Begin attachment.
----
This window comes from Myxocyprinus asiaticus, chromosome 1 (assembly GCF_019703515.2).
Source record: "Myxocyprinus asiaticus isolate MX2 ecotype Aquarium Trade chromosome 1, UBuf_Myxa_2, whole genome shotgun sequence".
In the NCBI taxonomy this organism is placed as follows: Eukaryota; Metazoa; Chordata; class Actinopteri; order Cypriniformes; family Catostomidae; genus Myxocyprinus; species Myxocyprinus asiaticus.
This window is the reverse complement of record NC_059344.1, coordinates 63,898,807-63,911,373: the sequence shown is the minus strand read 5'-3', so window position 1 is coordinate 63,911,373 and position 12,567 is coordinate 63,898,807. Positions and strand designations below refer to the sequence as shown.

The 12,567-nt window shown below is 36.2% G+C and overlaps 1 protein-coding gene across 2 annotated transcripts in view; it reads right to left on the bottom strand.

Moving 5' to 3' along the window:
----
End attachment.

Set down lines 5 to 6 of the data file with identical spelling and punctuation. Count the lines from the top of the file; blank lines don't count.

The 12,567-nt window shown below is 36.2% G+C and overlaps 1 protein-coding gene across 2 annotated transcripts in view; it reads right to left on the bottom strand.

Moving 5' to 3' along the window: